All Daryl remembered was laying on the floor on his stomach, wearing a velvet Elvis painting around his face, a heavy day bed couch on his back. The trailer trip was too brief for any real memories. Course, he remembered the afterwards of the storm, as he had to admit to some things down at the police station later.

After the storm got through beating up the countryside and wadding up the mobile home, Jerry was the first to wake from the ordeal. First thing he saw was a large fragment of the bird feeder lodged in the branches of some trees. The sky was as blue as the background on Old Glory beyond that.

He raised up on one elbow, looked for Daryl.

The storm had carried them across Daryl's land into the woods beyond, and had plowed a path through an acre or so of the woods before letting them go as it bounced on its merry way or dissipated in that mysterious manner tornadoes practice.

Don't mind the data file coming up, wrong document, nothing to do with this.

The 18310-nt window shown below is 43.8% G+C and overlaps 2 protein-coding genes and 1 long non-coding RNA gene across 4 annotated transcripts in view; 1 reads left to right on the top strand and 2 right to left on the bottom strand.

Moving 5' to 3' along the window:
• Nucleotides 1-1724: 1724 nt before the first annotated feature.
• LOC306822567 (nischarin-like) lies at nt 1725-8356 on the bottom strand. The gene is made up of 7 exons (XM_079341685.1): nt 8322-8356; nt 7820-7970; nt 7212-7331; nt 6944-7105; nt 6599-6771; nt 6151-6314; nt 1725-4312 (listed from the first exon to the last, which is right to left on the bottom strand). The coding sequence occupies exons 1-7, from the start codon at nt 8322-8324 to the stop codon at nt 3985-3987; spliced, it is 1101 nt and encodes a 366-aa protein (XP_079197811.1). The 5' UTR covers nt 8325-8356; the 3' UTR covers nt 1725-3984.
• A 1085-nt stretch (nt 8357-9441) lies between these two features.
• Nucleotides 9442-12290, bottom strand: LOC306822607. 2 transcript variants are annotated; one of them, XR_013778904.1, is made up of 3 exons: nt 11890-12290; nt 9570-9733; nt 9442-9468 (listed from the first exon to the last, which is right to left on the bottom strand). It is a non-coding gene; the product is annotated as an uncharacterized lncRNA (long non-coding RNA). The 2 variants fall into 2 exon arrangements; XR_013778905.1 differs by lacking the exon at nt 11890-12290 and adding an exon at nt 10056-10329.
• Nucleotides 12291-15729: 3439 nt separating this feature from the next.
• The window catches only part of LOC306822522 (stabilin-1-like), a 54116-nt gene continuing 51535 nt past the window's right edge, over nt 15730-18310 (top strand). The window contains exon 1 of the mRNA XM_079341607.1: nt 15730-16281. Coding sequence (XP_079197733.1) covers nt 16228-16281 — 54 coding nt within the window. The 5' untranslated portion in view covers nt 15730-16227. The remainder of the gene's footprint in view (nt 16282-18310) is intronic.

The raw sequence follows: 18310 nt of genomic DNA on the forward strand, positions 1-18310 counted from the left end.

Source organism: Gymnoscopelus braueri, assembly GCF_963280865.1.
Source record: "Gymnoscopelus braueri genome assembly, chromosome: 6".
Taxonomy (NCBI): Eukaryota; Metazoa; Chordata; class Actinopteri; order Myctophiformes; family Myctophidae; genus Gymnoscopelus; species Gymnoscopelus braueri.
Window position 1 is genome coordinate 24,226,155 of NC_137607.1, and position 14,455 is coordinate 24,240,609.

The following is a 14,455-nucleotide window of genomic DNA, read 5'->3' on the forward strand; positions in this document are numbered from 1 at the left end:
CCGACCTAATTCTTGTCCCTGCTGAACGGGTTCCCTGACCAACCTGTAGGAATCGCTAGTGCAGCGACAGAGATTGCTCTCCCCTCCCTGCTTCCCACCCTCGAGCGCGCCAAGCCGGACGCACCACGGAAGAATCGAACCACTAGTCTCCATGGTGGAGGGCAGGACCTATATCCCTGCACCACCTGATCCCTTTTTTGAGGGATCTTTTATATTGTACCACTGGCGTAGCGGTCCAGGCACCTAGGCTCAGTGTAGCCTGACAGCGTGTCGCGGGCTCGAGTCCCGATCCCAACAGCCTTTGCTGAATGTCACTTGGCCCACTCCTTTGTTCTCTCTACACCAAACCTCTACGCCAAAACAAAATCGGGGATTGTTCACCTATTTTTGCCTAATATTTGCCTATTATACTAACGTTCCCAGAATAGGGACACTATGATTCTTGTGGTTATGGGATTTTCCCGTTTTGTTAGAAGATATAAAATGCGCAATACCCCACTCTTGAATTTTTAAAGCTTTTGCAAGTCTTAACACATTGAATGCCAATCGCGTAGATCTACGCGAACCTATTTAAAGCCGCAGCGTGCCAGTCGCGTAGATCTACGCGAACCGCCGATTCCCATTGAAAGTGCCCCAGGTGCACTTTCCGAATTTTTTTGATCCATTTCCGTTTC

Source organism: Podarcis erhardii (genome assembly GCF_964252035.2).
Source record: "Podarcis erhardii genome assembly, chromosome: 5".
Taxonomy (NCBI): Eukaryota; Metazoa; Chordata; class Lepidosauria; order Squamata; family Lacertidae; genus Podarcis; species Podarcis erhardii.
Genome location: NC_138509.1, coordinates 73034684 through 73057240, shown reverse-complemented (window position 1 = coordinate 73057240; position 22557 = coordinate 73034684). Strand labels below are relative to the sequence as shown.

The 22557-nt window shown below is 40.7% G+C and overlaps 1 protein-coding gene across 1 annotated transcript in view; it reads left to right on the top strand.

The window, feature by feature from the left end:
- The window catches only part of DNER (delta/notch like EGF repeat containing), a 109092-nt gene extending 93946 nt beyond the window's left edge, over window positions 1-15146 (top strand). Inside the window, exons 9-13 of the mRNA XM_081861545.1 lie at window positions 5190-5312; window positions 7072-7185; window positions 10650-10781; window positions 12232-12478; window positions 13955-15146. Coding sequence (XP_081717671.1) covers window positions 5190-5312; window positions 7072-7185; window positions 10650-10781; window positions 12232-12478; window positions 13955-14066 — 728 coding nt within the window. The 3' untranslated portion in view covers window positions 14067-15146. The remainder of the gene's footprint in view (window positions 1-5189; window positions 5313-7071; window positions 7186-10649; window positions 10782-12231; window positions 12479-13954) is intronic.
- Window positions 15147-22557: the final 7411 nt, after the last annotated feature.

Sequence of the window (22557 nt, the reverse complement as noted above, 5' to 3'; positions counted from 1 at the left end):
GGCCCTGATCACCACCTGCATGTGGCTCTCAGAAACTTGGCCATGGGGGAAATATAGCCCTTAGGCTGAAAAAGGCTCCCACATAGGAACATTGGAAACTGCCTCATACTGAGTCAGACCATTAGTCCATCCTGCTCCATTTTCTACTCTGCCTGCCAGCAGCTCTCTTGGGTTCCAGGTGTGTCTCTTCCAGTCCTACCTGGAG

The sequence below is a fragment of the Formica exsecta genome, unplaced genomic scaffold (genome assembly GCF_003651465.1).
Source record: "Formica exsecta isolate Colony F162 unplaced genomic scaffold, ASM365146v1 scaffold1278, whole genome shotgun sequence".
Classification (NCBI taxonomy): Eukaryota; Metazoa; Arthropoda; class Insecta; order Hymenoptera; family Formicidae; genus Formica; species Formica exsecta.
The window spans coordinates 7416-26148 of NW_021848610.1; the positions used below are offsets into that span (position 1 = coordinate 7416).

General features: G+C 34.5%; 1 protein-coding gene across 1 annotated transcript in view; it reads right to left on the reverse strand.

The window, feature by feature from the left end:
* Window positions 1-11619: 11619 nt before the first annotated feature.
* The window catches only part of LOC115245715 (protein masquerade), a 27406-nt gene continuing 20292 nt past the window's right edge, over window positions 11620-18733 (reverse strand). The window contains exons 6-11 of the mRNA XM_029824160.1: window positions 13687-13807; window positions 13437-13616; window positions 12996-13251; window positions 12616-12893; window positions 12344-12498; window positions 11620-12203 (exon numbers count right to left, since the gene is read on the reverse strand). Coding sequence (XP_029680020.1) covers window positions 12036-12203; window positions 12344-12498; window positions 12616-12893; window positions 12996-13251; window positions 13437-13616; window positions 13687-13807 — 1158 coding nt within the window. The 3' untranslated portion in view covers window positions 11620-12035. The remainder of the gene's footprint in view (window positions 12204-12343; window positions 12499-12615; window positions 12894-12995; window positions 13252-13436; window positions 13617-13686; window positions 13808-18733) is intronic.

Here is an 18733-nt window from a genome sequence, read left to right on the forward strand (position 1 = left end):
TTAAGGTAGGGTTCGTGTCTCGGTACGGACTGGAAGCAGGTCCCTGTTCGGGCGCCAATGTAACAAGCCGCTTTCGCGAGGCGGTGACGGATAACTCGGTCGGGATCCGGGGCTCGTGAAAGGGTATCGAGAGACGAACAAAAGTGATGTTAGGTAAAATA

All that remained of the mobile home was collected in the trees and scattered about on the ground.

Daryl was nowhere to be seen.

Jerry raised up and discovered he was wearing the aluminum trim of the window he'd been lodged in. He slipped the trim off, stood, tried his legs and arms and found that everything worked. He started to call for Daryl, but saw the boy's feet, one shoe on, one shoe off, sticking out from behind a mangled fragment of the satellite dish.

Jerry felt as if a ball of razor wire were in his gut. "Daryl," he croaked through a mouth as dry as cotton.

He eased over to Daryl and saw him lying face down, the velvet Elvis painting wrapped around his head, his arms pushed out before him, his wrists and hands buried in the oak leaves, pine needles, and rich forest soil.